Alexander Gronsky

Winter is on the way, and so it seems a good time to look at the work of hotly-tipped Estonian photographer Alexander Gronsky, whose first solo exhibition has just opened at the Aperture Foundation in Chelsea. The Edge is a collection of images of Gronsky’s adopted home of Moscow, and it won him the Aperture Foundation prize last year.

Or, more specifically, it’s an exploration of the places where the city ends and the great white expanse of the winter landscape begins, a border zone that’s also evoked in the name of the exhibition itself. In a way reminiscent of Amy Stein, who we featured here a couple of weeks ago, Gronsky’s work exists on the border between civilisation and the wilderness that surrounds it. But whereas Stein’s images look at our interactions with animals, Gronsky’s work is more reflective and abstract, examining the landscape itself moreso than its denizens.

That landscape is often bleak – huge, soulless communist apartment blocks, skeletal power poles, cyclone fences that seem to delineate completely arbitrary areas in the emptiness – but there’s a desolate beauty to it. Gronsky also has an eye for the quirks of humanity – incongruous splashes of colour recur in the photos, from a sole green satellite dish against the otherwise blank backdrop of a huge apartment block to a pair of dogs in bright red and blue snow jackets. The colour seems to serve as a reminder that even in such stark surrounds, the human spirit has a habit of surviving and thriving.

Still, the images aren’t exactly bursting with good cheer, with the photographer also using the ever-present snow as an evocation of the distance – both physical and metaphysical – between his subjects. The accompanying material for The Edge makes the interesting point that the snow in Gronsky’s work serves to separate people, highlighting the borders between them rather than bringing them together. At times, the sky and the landscape bleed into one another, white on white, so that the people depicted seem to float in some opalescent void, close but never touching.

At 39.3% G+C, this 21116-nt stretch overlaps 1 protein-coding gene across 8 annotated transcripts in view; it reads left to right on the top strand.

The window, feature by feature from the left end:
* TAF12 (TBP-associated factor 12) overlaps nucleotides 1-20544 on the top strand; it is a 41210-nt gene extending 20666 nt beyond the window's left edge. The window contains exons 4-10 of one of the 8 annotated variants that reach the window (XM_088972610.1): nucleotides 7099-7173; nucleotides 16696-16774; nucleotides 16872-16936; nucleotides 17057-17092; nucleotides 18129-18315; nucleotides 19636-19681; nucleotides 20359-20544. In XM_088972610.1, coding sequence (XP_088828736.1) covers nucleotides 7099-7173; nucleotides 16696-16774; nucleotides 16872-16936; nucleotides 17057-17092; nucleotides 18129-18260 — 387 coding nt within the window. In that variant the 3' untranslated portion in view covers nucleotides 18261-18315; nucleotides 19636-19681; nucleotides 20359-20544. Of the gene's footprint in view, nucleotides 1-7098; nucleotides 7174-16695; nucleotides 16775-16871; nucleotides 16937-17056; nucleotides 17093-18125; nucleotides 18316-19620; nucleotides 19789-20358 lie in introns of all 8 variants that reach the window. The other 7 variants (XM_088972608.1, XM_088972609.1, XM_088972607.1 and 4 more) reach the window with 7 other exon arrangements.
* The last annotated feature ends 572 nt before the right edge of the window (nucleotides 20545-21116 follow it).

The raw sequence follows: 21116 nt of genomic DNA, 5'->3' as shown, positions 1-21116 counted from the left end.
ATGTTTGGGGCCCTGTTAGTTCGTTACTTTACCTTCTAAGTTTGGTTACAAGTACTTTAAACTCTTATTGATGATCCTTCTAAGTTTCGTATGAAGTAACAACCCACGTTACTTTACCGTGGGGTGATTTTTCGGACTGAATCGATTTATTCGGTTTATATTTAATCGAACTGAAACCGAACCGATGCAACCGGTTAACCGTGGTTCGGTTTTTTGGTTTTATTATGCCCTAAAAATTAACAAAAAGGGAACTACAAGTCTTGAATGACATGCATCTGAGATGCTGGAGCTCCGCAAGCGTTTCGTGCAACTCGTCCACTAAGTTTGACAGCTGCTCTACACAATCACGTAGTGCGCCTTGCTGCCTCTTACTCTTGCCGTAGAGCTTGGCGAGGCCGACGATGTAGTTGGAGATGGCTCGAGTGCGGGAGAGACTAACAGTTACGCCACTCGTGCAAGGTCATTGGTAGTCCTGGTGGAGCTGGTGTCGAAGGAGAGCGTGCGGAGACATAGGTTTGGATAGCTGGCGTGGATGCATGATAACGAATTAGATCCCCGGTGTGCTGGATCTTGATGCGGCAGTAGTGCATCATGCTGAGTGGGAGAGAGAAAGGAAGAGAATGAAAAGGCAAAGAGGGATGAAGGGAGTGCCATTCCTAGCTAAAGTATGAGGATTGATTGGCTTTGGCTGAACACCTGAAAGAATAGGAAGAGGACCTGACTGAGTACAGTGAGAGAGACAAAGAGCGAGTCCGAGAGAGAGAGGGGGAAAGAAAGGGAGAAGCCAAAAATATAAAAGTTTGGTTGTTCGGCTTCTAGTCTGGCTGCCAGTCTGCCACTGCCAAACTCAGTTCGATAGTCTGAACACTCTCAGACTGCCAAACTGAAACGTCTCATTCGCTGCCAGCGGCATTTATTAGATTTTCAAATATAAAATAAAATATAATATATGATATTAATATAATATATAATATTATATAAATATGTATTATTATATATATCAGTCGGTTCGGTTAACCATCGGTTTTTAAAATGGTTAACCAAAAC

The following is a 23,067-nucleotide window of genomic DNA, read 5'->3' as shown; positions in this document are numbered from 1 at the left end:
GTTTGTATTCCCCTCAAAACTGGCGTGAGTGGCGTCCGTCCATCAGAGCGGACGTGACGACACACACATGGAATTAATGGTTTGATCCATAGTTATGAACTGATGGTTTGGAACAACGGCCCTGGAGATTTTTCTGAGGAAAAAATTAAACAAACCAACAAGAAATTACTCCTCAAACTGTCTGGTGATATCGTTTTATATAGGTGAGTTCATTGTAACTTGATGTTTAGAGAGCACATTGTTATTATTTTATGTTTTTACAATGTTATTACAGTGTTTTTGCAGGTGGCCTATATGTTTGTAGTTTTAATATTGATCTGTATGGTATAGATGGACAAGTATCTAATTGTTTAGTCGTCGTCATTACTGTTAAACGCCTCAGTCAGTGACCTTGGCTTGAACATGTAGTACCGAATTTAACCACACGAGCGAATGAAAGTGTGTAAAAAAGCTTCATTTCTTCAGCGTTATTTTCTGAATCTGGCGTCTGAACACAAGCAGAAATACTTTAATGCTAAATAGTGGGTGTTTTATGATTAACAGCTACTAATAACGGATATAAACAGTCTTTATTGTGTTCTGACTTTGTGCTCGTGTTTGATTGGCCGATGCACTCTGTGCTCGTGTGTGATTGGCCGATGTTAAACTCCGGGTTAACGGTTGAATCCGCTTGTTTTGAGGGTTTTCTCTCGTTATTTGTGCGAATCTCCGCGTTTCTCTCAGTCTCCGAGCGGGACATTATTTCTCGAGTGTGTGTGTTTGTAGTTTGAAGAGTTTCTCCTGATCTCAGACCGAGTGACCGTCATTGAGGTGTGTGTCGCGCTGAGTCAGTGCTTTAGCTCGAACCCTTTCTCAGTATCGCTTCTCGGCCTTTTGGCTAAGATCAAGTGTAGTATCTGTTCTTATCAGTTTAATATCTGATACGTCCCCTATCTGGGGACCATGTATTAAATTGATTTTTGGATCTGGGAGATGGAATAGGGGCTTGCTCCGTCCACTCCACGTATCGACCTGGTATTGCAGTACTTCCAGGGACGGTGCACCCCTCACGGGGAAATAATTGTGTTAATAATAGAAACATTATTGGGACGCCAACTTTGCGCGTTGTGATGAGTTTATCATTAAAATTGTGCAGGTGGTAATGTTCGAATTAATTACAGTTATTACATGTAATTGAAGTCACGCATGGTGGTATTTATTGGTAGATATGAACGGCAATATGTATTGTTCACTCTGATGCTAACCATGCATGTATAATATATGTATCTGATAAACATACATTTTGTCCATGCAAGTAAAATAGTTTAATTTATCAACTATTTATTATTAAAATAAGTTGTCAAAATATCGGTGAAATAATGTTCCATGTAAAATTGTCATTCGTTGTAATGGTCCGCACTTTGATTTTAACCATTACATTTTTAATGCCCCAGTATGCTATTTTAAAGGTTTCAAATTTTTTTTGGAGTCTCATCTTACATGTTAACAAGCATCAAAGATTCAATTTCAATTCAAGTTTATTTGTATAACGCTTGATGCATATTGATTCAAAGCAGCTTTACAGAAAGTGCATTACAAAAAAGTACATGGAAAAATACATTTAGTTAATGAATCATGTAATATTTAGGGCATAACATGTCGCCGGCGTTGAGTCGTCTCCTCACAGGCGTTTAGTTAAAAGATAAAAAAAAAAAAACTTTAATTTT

Gronsky’s work has already won him plenty of acclaim – along with the Aperture Portfolio Prize last year, he’s also won several awards in Russia – and he’s definitely a name to watch: his website suggests that he’s working on a new project called Pastoral that explores similar territory: “In this project I explore wastelands within Moscow city, areas that are not urban nor rural, areas that lack definition”. It also looks fascinating, and State of the Art looks forward to the finished product.

Meanwhile, the Aperture Foundation is also showing an exhibition highlighting six decades of Spanish photography at the moment, making a trip down to West 27th Street a most excellent way to spend the afternoon.

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